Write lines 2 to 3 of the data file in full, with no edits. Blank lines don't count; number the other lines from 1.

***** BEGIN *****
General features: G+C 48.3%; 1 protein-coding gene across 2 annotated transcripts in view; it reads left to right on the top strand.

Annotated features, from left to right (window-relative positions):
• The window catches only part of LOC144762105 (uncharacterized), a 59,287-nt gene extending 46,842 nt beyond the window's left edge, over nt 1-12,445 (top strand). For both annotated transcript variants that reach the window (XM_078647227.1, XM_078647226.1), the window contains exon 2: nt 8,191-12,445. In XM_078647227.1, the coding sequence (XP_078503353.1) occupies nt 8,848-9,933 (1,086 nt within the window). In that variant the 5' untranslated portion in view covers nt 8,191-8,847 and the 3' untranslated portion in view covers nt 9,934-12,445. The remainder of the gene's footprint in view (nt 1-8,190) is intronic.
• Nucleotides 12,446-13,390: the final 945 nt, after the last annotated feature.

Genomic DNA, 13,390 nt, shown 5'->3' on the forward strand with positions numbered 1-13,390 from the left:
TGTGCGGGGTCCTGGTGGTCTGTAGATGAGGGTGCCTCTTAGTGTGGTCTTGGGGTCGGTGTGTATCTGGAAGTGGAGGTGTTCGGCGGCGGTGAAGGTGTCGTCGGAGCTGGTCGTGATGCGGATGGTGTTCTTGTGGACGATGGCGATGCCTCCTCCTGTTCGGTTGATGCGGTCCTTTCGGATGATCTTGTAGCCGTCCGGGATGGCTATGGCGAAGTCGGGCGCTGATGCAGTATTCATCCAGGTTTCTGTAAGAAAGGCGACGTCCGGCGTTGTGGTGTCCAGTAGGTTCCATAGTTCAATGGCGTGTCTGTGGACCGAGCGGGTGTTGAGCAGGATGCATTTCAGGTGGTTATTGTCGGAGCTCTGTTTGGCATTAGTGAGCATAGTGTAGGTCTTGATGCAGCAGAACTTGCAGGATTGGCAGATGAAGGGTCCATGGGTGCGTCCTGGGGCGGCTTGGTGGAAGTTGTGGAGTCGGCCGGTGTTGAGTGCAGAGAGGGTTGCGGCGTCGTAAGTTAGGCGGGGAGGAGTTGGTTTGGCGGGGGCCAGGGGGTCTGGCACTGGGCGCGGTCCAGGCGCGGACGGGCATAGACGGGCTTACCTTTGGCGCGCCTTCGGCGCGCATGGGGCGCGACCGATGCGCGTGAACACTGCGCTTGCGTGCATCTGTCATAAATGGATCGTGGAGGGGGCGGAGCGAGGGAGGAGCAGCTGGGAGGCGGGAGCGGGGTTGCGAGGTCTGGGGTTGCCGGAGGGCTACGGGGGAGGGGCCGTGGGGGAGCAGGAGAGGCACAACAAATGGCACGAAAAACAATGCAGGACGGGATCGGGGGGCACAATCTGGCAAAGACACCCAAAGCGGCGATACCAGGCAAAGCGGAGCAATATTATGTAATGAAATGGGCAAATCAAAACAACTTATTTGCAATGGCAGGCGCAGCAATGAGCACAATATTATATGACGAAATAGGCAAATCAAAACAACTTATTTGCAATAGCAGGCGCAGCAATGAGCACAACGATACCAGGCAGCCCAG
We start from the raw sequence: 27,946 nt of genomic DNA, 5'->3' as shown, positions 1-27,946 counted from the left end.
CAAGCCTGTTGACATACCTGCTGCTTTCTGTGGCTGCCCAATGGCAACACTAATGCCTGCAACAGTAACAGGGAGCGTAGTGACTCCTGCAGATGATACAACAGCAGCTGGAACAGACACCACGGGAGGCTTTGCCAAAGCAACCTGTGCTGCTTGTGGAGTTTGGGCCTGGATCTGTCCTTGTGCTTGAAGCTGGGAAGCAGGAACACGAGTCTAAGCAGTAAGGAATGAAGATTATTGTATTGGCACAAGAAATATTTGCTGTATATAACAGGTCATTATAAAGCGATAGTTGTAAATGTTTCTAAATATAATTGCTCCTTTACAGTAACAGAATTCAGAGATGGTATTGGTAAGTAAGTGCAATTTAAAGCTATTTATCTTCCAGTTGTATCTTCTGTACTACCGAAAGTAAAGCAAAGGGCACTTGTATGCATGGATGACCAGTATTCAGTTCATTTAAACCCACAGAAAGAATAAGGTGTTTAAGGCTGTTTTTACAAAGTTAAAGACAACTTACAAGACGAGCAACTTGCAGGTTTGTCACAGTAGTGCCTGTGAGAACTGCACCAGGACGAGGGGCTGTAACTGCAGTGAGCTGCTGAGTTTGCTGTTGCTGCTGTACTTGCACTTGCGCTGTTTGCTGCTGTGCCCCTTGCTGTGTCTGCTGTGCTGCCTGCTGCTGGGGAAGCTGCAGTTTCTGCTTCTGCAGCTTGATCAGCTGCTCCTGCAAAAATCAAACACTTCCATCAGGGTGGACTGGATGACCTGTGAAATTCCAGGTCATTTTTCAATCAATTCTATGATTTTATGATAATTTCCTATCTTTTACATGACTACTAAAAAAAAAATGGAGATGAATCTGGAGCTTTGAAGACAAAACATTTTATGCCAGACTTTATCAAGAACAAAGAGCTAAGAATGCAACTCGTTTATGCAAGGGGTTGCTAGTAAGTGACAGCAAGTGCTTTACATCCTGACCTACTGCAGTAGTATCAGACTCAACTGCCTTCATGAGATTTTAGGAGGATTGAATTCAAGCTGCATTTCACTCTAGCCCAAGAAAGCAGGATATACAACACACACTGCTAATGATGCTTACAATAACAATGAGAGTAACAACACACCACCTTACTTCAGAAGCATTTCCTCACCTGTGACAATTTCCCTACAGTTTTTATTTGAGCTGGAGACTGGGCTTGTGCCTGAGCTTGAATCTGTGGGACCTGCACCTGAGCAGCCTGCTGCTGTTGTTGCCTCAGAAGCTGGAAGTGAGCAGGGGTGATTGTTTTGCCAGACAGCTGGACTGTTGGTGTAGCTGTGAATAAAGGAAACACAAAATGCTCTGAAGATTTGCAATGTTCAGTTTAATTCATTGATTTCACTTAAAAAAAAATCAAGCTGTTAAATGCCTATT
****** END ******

Annotated features, from left to right (window-relative positions):
• The window catches only part of LOC144762105 (uncharacterized), a 59,287-nt gene extending 46,842 nt beyond the window's left edge, over nt 1-12,445 (top strand). For both annotated transcript variants that reach the window (XM_078647227.1, XM_078647226.1), the window contains exon 2: nt 8,191-12,445. In XM_078647227.1, the coding sequence (XP_078503353.1) occupies nt 8,848-9,933 (1,086 nt within the window). In that variant the 5' untranslated portion in view covers nt 8,191-8,847 and the 3' untranslated portion in view covers nt 9,934-12,445. The remainder of the gene's footprint in view (nt 1-8,190) is intronic.